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Florentine Opera Ends its Season with a Bit of Froth in 'Die Fledermaus'

Imagine high society in late 19th century Vienna, with hijinks and masked balls, mysterious Russian royalty, glittering costumes and some glorious singing.

It’s the world of Johann Strauss II’s Die Fledermaus and it is operetta at its most grand. Strauss also composed The Blue Danube Waltz and Tales From the Vienna Woods, and the famous Viennese waltz, with its large gestures and swooping lines, plays a big part in Fledermaus as well. Milwaukee's Florentine Opera will be closing their season with the operetta, which will feature some local favorites. 

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Credit Kathy Wittman / Florentine Opera
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Florentine Opera
Bill Theisen as Frosch in the Florentine Opera's production of 'Die Fledermaus.'

The show tells the story of Rosalinda and Gabriel von Eisenstein, played by Soprano InnaDukach and Baritone Corey McCkern, respectively. Gabriel is "a bit of a philandering husband," says McCkern. "He maybe has a temper. He's about to go to jail for eight days for kicking a tax collector." 

"He's hoping to take advantage of his first night away and get what we call in modern times a 'hall pass' I think," says McKern. That presents the central issue of the show. Rosalinda finds out about her husband's intentions and concocts a plan to disguise herself as another woman, and pursue her husband.

"I get to sort of start out as this fun, flaky wife and then I get to dress up and play a very outrageous character," says Dukach.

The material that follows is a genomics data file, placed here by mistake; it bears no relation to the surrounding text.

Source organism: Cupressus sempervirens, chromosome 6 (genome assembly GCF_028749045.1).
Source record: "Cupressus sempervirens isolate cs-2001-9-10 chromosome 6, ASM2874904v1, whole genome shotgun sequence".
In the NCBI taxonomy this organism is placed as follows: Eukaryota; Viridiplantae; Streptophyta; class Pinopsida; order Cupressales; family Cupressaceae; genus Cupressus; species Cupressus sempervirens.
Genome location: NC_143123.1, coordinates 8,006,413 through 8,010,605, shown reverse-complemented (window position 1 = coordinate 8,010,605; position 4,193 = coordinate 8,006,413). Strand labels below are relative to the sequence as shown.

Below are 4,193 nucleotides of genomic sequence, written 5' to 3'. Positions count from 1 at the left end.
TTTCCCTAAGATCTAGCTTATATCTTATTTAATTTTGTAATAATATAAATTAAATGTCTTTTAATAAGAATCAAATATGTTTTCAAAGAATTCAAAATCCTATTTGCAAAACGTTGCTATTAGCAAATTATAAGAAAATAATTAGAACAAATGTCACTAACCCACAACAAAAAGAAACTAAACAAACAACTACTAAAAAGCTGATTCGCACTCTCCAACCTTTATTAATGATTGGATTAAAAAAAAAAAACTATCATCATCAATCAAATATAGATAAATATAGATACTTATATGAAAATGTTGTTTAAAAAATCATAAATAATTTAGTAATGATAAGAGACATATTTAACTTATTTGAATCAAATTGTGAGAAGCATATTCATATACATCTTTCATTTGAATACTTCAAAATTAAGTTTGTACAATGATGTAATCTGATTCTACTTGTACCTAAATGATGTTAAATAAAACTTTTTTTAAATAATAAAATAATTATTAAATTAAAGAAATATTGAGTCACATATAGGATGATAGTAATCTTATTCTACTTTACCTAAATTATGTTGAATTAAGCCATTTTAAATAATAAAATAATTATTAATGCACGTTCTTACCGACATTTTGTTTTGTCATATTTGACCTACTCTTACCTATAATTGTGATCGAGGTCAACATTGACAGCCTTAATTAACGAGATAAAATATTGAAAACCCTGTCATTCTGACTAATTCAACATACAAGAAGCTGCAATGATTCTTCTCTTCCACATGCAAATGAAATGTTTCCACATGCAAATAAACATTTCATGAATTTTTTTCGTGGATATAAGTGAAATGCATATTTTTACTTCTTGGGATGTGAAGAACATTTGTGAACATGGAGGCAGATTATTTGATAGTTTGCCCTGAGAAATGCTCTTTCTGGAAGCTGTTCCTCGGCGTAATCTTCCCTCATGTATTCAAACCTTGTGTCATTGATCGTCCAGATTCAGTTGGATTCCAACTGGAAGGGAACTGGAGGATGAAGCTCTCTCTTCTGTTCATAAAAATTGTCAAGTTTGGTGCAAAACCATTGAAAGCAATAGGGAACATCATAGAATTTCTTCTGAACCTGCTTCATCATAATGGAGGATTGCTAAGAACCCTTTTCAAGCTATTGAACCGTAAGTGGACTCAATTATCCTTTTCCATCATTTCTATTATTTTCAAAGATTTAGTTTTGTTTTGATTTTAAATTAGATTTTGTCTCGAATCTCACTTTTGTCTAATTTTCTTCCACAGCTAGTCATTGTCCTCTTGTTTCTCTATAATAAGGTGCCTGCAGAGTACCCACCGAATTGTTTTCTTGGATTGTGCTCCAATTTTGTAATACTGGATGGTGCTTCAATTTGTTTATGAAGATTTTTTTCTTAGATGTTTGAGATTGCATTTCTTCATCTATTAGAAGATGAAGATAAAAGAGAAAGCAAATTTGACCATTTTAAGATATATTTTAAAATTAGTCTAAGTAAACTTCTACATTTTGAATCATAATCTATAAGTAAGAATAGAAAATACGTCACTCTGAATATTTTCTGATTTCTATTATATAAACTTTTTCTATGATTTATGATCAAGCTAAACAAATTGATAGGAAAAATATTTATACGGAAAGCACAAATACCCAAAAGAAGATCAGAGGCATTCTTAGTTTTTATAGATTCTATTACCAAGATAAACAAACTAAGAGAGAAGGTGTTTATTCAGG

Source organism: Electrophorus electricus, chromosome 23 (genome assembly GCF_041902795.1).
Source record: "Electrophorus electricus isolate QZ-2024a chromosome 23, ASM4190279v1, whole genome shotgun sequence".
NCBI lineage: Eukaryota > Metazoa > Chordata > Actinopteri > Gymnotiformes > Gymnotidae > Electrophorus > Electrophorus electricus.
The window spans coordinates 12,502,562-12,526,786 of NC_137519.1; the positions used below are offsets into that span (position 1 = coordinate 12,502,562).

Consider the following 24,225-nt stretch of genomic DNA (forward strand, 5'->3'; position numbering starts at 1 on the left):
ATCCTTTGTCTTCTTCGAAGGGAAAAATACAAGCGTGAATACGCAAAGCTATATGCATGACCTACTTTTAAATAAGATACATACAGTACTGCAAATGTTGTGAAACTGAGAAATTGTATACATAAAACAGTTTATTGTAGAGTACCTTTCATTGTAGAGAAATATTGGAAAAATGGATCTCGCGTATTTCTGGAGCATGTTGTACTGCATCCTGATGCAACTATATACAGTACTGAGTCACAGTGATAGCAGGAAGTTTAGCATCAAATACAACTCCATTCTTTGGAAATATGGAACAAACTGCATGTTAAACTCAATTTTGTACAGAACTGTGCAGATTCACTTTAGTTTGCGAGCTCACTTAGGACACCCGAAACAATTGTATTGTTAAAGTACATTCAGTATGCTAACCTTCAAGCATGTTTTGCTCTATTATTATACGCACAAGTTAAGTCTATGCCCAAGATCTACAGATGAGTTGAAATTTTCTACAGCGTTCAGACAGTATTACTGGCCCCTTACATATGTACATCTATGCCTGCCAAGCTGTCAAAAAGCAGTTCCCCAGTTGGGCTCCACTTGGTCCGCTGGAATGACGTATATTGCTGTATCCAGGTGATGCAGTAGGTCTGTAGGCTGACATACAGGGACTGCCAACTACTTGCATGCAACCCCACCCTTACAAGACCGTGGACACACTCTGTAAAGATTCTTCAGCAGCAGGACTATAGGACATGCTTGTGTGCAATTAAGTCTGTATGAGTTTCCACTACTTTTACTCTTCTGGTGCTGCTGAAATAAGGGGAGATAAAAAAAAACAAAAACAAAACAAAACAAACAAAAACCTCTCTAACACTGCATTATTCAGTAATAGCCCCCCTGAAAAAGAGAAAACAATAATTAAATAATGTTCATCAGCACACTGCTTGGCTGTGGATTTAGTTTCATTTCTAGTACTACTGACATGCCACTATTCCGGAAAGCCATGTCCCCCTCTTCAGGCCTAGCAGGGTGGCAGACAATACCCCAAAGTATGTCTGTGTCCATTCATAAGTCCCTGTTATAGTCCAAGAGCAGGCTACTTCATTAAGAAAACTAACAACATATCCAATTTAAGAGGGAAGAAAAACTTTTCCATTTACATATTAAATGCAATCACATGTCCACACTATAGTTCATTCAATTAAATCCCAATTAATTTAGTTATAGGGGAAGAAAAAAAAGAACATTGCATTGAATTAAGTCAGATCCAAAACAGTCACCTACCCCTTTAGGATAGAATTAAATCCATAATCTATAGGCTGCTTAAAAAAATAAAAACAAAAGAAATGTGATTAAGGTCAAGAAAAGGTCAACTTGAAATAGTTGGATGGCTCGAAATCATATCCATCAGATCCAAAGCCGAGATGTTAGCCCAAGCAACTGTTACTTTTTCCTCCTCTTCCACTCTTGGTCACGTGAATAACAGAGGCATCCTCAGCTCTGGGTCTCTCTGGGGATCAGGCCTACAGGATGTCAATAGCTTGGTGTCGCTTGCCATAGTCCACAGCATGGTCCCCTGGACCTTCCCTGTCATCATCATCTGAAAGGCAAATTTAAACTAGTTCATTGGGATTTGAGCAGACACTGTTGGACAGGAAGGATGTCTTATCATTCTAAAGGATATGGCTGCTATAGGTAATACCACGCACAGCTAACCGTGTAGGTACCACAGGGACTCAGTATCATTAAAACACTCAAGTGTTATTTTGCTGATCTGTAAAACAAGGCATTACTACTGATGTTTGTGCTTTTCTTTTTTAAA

Milwaukee favorite, Bill Theisen, returns to the stage in the role of Frosch, a drunken jailer intent on locking up Gabriel von Eisenstein. Theisen says there is an art to acting drunk on stage, without getting too unruly. 

"I think that's the trick, is to make it feel like you're in control of things, even though you truly are not because if it gets too ridiculous, or too messy, or too sloppy, then I think you can lose the comedy and the lightness and all that that we talk about," he says. 

Unlike grand opera, operetta's have a substantial amount of dialogue and tend to be comedic. That can prove difficult for performers used to the heightened tragedy of an opera. 

"You can't tip your cap in any way that it's a joke, right? You have to play it very straight, or it's absolutely unfunny. And so there's time when you want it to be free but you have to hit your mark," says McKern. "We say in rehearsal, 'Dying's easy. Comedy's hard.'"